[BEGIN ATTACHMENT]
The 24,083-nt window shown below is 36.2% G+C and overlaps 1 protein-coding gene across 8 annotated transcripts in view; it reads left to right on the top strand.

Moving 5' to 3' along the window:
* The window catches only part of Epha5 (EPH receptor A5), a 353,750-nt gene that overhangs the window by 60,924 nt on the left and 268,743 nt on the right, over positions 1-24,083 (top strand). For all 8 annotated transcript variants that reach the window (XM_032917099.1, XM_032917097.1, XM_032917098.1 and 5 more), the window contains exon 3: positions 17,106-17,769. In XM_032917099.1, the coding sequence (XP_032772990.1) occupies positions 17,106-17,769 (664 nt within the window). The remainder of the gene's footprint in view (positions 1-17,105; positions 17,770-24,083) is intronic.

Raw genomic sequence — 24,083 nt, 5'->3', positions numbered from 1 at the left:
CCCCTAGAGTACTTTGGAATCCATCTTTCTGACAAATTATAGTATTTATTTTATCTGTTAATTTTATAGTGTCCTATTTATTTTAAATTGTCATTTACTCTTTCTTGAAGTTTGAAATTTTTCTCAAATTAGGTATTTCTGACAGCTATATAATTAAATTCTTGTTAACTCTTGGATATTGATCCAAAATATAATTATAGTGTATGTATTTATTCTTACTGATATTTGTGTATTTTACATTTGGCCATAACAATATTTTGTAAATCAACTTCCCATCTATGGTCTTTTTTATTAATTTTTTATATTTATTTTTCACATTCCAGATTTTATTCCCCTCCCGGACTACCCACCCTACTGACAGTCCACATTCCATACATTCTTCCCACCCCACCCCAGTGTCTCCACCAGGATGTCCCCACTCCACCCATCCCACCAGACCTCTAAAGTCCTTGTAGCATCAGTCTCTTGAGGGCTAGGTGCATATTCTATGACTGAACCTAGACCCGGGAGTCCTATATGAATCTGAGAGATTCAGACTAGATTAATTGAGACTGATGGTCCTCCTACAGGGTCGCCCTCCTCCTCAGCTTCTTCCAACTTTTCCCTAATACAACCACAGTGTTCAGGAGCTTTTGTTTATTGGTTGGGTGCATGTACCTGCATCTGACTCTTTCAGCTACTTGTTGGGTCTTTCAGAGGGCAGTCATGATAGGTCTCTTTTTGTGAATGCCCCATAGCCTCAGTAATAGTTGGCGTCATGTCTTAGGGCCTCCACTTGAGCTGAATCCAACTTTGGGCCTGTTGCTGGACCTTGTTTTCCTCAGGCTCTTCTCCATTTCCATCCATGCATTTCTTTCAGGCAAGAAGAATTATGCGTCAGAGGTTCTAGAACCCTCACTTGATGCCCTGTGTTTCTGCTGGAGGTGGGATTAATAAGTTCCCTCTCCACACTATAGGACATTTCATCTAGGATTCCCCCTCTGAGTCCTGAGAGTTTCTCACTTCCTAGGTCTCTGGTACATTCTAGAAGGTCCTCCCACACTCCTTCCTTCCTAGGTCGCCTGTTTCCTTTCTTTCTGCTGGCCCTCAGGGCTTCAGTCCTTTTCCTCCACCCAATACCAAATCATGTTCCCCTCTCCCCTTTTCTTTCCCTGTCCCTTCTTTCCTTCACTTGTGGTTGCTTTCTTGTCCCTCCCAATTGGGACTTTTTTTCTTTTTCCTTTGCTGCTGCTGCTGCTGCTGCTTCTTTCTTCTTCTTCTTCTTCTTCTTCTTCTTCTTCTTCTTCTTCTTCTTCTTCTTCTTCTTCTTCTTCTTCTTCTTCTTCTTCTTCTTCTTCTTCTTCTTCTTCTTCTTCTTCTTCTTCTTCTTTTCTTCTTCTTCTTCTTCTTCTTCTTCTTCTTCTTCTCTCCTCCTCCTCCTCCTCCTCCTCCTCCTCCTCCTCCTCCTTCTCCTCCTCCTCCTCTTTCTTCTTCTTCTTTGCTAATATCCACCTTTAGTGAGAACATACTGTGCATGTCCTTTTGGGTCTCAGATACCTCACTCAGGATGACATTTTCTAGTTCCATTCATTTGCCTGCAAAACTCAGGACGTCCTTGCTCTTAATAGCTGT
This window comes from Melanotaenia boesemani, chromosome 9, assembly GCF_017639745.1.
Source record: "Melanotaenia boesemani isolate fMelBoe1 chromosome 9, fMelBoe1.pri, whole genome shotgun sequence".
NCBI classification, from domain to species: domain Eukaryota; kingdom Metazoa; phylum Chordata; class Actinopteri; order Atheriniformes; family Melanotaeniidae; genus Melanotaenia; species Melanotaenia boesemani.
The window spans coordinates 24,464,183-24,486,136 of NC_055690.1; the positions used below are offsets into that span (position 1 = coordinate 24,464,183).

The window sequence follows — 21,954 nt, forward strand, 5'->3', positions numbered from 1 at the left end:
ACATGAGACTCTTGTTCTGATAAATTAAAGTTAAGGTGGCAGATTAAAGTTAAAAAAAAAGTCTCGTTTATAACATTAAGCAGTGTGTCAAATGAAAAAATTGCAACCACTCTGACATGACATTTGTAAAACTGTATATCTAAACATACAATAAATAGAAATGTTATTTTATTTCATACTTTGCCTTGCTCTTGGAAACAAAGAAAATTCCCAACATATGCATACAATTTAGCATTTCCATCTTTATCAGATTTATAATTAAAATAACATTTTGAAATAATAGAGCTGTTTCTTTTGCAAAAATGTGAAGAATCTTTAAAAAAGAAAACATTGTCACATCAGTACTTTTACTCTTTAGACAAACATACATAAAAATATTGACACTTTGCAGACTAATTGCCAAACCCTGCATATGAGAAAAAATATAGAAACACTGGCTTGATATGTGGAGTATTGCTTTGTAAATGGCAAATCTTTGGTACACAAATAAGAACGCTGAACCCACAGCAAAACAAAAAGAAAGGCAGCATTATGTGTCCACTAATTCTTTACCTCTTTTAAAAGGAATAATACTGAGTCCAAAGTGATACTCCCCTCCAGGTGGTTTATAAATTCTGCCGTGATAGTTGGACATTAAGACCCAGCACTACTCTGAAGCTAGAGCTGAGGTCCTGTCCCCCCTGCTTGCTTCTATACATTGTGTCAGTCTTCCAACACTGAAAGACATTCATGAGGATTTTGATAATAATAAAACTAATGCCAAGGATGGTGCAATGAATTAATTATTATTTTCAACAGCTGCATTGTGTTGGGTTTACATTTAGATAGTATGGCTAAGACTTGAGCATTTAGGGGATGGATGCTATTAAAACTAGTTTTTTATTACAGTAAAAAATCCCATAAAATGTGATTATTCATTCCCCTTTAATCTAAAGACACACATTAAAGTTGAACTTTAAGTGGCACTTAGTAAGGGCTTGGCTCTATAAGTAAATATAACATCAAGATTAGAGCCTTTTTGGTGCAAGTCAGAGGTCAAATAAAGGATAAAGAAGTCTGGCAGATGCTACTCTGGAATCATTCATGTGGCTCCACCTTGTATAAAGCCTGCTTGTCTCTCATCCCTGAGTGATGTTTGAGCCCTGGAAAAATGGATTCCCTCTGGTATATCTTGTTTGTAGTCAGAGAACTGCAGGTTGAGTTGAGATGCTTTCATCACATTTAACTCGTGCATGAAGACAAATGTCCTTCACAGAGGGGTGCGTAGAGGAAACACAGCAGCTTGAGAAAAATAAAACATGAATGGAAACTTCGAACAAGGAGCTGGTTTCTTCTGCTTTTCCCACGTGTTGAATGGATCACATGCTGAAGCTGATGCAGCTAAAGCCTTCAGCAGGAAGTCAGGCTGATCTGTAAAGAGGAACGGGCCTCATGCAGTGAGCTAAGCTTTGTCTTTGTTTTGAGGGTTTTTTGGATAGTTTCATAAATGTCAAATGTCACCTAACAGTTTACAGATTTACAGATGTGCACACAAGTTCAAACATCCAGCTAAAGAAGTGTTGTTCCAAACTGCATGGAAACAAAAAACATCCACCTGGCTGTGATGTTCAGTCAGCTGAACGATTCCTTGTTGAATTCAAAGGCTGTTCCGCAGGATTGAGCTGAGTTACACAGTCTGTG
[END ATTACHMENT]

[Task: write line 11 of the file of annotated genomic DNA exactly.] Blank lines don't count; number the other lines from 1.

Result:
ACATGAGACTCTTGTTCTGATAAATTAAAGTTAAGGTGGCAGATTAAAGTTAAAAAAAAAGTCTCGTTTATAACATTAAGCAGTGTGTCAAATGAAAAAATTGCAACCACTCTGACATGACATTTGTAAAACTGTATATCTAAACATACAATAAATAGAAATGTTATTTTATTTCATACTTTGCCTTGCTCTTGGAAACAAAGAAAATTCCCAACATATGCATACAATTTAGCATTTCCATCTTTATCAGATTTATAATTAAAATAACATTTTGAAATAATAGAGCTGTTTCTTTTGCAAAAATGTGAAGAATCTTTAAAAAAGAAAACATTGTCACATCAGTACTTTTACTCTTTAGACAAACATACATAAAAATATTGACACTTTGCAGACTAATTGCCAAACCCTGCATATGAGAAAAAATATAGAAACACTGGCTTGATATGTGGAGTATTGCTTTGTAAATGGCAAATCTTTGGTACACAAATAAGAACGCTGAACCCACAGCAAAACAAAAAGAAAGGCAGCATTATGTGTCCACTAATTCTTTACCTCTTTTAAAAGGAATAATACTGAGTCCAAAGTGATACTCCCCTCCAGGTGGTTTATAAATTCTGCCGTGATAGTTGGACATTAAGACCCAGCACTACTCTGAAGCTAGAGCTGAGGTCCTGTCCCCCCTGCTTGCTTCTATACATTGTGTCAGTCTTCCAACACTGAAAGACATTCATGAGGATTTTGATAATAATAAAACTAATGCCAAGGATGGTGCAATGAATTAATTATTATTTTCAACAGCTGCATTGTGTTGGGTTTACATTTAGATAGTATGGCTAAGACTTGAGCATTTAGGGGATGGATGCTATTAAAACTAGTTTTTTATTACAGTAAAAAATCCCATAAAATGTGATTATTCATTCCCCTTTAATCTAAAGACACACATTAAAGTTGAACTTTAAGTGGCACTTAGTAAGGGCTTGGCTCTATAAGTAAATATAACATCAAGATTAGAGCCTTTTTGGTGCAAGTCAGAGGTCAAATAAAGGATAAAGAAGTCTGGCAGATGCTACTCTGGAATCATTCATGTGGCTCCACCTTGTATAAAGCCTGCTTGTCTCTCATCCCTGAGTGATGTTTGAGCCCTGGAAAAATGGATTCCCTCTGGTATATCTTGTTTGTAGTCAGAGAACTGCAGGTTGAGTTGAGATGCTTTCATCACATTTAACTCGTGCATGAAGACAAATGTCCTTCACAGAGGGGTGCGTAGAGGAAACACAGCAGCTTGAGAAAAATAAAACATGAATGGAAACTTCGAACAAGGAGCTGGTTTCTTCTGCTTTTCCCACGTGTTGAATGGATCACATGCTGAAGCTGATGCAGCTAAAGCCTTCAGCAGGAAGTCAGGCTGATCTGTAAAGAGGAACGGGCCTCATGCAGTGAGCTAAGCTTTGTCTTTGTTTTGAGGGTTTTTTGGATAGTTTCATAAATGTCAAATGTCACCTAACAGTTTACAGATTTACAGATGTGCACACAAGTTCAAACATCCAGCTAAAGAAGTGTTGTTCCAAACTGCATGGAAACAAAAAACATCCACCTGGCTGTGATGTTCAGTCAGCTGAACGATTCCTTGTTGAATTCAAAGGCTGTTCCGCAGGATTGAGCTGAGTTACACAGTCTGTG